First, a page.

But how do we move forward with those who continue to paper over the true history? How do we engage leaders who are unwilling to discuss the possibility of racism or inequality?

That’s a really rich question. First, you start where you are. You can’t engage everybody, but for me, the secret sauce is education and culture. With this book, let’s go back to that Elizabeth Catlett picture [The Torture of Mothers, 1970] to see how it viscerally visualizes a certain kind of pain and anxiety. I promise you that someone is going to feel something differently when they see that for the first time. Or when they read the great historian John Hope Franklin and the textbook he wrote, Land of the Free (1966), which was banned because it centered civil rights history and the history of people of color. What I have found in my teaching is that when people are outraged, their minds are opened and they see what has been kept from them. How do any of us feel when we learn we have been lied to? Look at the Adrienne Su poem that I quote [“Personal History“], in which she uses the phrase, “the shock of delayed comprehension.” I think we all have experience of that feeling: I didn’t notice that, because I was taught that other things are beautiful or powerful or important. But look at all of this over here. The succinctness of a poet’s words enabled me to articulate many thoughts and feelings.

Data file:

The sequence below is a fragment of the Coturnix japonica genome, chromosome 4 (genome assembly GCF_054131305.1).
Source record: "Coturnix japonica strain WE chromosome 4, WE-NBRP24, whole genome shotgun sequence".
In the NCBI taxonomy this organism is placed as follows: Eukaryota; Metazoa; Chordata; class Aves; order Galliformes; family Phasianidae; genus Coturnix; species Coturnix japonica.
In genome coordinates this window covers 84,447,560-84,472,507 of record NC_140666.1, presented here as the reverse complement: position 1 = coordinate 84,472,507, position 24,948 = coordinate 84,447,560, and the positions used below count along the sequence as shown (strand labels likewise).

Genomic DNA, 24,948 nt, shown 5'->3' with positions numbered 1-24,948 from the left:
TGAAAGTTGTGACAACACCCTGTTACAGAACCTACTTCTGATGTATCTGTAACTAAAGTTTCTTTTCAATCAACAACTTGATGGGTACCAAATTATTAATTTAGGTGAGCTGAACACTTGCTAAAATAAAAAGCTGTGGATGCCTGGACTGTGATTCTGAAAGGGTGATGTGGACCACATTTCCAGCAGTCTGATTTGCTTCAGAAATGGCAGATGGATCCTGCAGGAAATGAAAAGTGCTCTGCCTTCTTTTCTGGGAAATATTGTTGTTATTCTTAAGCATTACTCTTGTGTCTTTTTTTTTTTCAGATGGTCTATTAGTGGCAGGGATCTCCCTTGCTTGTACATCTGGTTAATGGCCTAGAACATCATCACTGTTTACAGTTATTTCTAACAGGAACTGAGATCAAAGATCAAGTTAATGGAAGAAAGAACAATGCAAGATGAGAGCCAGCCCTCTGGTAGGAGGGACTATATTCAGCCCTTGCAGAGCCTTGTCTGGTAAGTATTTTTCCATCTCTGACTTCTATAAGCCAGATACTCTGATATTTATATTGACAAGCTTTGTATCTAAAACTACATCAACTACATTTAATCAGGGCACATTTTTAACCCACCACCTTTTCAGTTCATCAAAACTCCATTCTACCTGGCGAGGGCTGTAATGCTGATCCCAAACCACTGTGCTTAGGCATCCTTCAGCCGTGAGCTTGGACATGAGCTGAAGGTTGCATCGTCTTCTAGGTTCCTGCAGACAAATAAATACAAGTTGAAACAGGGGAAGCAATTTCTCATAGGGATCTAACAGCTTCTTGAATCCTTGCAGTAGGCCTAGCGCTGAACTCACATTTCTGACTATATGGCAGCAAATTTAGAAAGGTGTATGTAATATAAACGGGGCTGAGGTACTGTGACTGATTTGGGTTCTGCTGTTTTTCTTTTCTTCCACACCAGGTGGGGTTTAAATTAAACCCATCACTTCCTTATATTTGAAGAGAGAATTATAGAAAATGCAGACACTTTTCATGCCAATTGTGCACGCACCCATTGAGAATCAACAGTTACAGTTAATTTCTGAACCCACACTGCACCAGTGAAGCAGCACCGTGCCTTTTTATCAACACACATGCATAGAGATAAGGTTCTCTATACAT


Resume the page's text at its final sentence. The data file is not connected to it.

You’re an accomplished poet as well. Could you discuss your role as a poet in the first inauguration of Barack Obama?

That was a really amazing moment. When he was president-elect, the poetry community was buzzing. There hadn’t been a poet at the inaugural since Bill Clinton [Maya Angelou’s “On the Pulse of Morning”]. When I was asked to do it, I really understood that I was representing American poetry—not just in the present, but its whole history, which for me began with Walt Whitman. I thought about the breadth and inclusivity of his vision, his beautiful poems in those long lines of an America that needed a long line because it had so much in it. It was important that we had a president who believed that art had a place on the national stage. We also had Yo-Yo Ma and Aretha Franklin and other artists, which reflected the idea that all of these voices were needed to carry this moment, to really see hope and possibility.

It seems that the joy of possibility has faded since then. How do artists continue to maintain their efforts to create concrete cultural and societal change? How do we cultivate hope?

I really hear you. As long as we’re alive, we can never give up hope. My grandmother always said, “Be a useful girl.” That’s all that each of us can ask of ourselves. As an artist, you never know where the work will go. Take the memoir I wrote eight years ago, The Light of the World, about the untimely loss of my husband. Not a week goes by without me hearing from someone about how that book has touched somebody; it’s the genie that cannot be put back in the bottle. Art moves in the world. From the cave paintings to now, no one’s been able to kill it yet. It’s important to know that our artists are envisioning a future but also that being hopeful doesn’t mean everything has an immediate solution. Artists help us comprehend what we are living through so that we can be strong and useful and move forward and make community.

Eric Liebetrau is the nonfiction and managing editor.